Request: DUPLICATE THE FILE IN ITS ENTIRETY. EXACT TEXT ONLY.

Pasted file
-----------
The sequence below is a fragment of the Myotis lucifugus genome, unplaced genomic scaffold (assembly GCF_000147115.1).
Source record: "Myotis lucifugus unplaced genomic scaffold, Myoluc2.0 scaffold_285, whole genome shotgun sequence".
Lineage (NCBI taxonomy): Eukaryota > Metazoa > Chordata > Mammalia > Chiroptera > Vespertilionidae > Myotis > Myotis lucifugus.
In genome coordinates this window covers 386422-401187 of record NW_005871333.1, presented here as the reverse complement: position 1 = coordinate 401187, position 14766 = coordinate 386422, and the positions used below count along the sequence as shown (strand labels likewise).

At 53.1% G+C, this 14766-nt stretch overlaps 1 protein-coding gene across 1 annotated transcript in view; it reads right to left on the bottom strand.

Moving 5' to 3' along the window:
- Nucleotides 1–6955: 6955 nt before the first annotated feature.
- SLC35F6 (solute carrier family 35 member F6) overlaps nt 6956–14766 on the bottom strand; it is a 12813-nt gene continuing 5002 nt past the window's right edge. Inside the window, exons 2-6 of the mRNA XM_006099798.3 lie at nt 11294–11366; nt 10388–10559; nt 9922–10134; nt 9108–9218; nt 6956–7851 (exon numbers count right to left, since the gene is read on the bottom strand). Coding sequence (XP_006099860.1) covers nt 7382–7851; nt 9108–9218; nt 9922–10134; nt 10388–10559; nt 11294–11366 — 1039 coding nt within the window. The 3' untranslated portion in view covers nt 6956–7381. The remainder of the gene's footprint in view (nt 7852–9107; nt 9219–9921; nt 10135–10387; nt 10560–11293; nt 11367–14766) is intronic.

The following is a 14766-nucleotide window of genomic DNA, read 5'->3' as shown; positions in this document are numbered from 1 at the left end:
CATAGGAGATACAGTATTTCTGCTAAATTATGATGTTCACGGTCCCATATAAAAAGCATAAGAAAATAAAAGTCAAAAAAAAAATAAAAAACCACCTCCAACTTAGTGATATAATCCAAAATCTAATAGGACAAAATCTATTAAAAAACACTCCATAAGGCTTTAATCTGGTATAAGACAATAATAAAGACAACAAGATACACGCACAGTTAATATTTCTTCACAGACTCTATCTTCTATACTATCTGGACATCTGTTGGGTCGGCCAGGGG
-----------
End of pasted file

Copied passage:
The sequence below is a fragment of the Myotis lucifugus genome, unplaced genomic scaffold (assembly GCF_000147115.1).
Source record: "Myotis lucifugus unplaced genomic scaffold, Myoluc2.0 scaffold_285, whole genome shotgun sequence".
Lineage (NCBI taxonomy): Eukaryota > Metazoa > Chordata > Mammalia > Chiroptera > Vespertilionidae > Myotis > Myotis lucifugus.
In genome coordinates this window covers 386422-401187 of record NW_005871333.1, presented here as the reverse complement: position 1 = coordinate 401187, position 14766 = coordinate 386422, and the positions used below count along the sequence as shown (strand labels likewise).

At 53.1% G+C, this 14766-nt stretch overlaps 1 protein-coding gene across 1 annotated transcript in view; it reads right to left on the bottom strand.

Moving 5' to 3' along the window:
- Nucleotides 1–6955: 6955 nt before the first annotated feature.
- SLC35F6 (solute carrier family 35 member F6) overlaps nt 6956–14766 on the bottom strand; it is a 12813-nt gene continuing 5002 nt past the window's right edge. Inside the window, exons 2-6 of the mRNA XM_006099798.3 lie at nt 11294–11366; nt 10388–10559; nt 9922–10134; nt 9108–9218; nt 6956–7851 (exon numbers count right to left, since the gene is read on the bottom strand). Coding sequence (XP_006099860.1) covers nt 7382–7851; nt 9108–9218; nt 9922–10134; nt 10388–10559; nt 11294–11366 — 1039 coding nt within the window. The 3' untranslated portion in view covers nt 6956–7381. The remainder of the gene's footprint in view (nt 7852–9107; nt 9219–9921; nt 10135–10387; nt 10560–11293; nt 11367–14766) is intronic.

The following is a 14766-nucleotide window of genomic DNA, read 5'->3' as shown; positions in this document are numbered from 1 at the left end:
CATAGGAGATACAGTATTTCTGCTAAATTATGATGTTCACGGTCCCATATAAAAAGCATAAGAAAATAAAAGTCAAAAAAAAAATAAAAAACCACCTCCAACTTAGTGATATAATCCAAAATCTAATAGGACAAAATCTATTAAAAAACACTCCATAAGGCTTTAATCTGGTATAAGACAATAATAAAGACAACAAGATACACGCACAGTTAATATTTCTTCACAGACTCTATCTTCTATACTATCTGGACATCTGTTGGGTCGGCCAGGGG